Youths from our mosque fought with al-Shabaab, imam
Youths from a Nairobi mosque joined the al-Shabaab terrorists and fought against fellow Kenyans in Somalia, an imam has admitted.
They had signed up to join the insurgents because of poverty and constant harassment by the police, according to Imam Idris Nyabwoga, of Majengo’s Riyadh mosque.
Many had since returned and renounced their violent ways, he said.
Imam Nyabwoga said, “It is true some youths from around here went to Somalia under unclear circumstances.”
And he added: “Our investigations found out that poverty made them vulnerable.”
In addition some had been radicalised by brutal policing in the slum that included extra-judicial executions.
Mr Nyabwoga continued: “Police have often thought that brutally killing a Muslim youth in the full glare of his fellows will discourage the rest.
As far as Islamic beliefs go, that can only radicalise the rest because the belief is that when one dies defending what in their opinion is right, God will accept them.”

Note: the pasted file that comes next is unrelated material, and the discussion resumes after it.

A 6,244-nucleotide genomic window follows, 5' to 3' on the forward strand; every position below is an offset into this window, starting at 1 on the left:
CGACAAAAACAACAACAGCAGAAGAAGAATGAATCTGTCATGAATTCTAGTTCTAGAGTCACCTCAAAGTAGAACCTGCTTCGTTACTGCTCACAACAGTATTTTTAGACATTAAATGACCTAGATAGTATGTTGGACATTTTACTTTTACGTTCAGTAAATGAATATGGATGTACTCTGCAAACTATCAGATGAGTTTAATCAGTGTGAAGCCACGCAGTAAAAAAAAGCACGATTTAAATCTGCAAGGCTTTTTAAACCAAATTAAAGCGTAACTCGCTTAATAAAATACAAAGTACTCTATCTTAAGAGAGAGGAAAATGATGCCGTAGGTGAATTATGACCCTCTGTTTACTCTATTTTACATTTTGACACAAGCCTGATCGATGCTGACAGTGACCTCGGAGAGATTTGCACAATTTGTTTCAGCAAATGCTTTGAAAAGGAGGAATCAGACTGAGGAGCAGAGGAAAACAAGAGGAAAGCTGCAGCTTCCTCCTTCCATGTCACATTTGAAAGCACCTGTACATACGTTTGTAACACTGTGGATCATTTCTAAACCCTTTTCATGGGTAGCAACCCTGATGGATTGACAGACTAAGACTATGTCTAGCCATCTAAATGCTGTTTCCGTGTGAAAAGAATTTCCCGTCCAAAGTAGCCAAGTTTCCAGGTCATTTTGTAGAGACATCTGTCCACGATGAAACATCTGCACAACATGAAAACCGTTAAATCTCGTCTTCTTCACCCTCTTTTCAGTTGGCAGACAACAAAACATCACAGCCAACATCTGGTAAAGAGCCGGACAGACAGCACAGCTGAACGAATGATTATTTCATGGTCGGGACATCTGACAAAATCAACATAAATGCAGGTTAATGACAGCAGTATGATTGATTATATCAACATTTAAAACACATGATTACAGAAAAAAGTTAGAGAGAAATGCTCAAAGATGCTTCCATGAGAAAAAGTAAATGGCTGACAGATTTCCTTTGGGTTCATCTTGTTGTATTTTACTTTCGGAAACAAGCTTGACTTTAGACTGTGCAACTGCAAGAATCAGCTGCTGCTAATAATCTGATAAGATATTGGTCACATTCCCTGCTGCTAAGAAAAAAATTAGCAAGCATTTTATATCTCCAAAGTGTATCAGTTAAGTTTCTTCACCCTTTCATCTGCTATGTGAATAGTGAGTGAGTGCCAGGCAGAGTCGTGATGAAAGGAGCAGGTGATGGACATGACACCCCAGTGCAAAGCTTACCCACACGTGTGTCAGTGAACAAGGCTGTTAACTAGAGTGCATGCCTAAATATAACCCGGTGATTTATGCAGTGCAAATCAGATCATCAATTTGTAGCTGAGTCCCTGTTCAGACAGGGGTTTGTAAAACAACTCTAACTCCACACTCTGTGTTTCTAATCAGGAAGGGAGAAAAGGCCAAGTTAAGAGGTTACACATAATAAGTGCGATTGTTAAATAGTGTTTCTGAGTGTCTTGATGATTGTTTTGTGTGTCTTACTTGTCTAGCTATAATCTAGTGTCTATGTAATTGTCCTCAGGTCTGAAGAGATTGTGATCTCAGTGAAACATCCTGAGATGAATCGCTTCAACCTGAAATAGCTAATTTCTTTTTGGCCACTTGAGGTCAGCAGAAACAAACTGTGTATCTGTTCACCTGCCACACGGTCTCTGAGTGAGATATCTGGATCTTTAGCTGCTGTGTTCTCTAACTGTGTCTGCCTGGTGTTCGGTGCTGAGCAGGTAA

The last time such an extra-judicial executions took place was late last year after plainclothes officers arrested a youth then shot him dead as his friends watched.
Imam Nyabwoga traces radicalism in Majengo back to 2007 when the young men questioned management of the mosque.
They claimed the then leaders of the mosque had grabbed plots owned by the mosque for themselves, and diverted mosque funds to their own private accounts.
He went on: “The mosque has properties registered under it like land and rental houses. Money accrued from these ventures are supposed to be kept as a consolidated fund that ought to help our members whenever they were in difficulties.”
But the kitty was always empty whenever money was needed, leading to the youths questioning the management. In the end, the then imams surrendered management of the mosque and founded their own place of worship.
Because of this split the youths today disregarded any advice from their clerics, Mr Nyabwoga said.
They lost their trust in their leaders and their radicalism was fuelled by the inability of the new Muslim political leaders to fill the void.
Mr Nyabwoga revealed that some youths who had been to Somalia had since returned to the area.
“Some of them returned but a good number have since disappeared without a trace and we suspect police are involved in the disappearance.
“The few who remain have since renounced their evils ways and rejoined the mosque,” he said.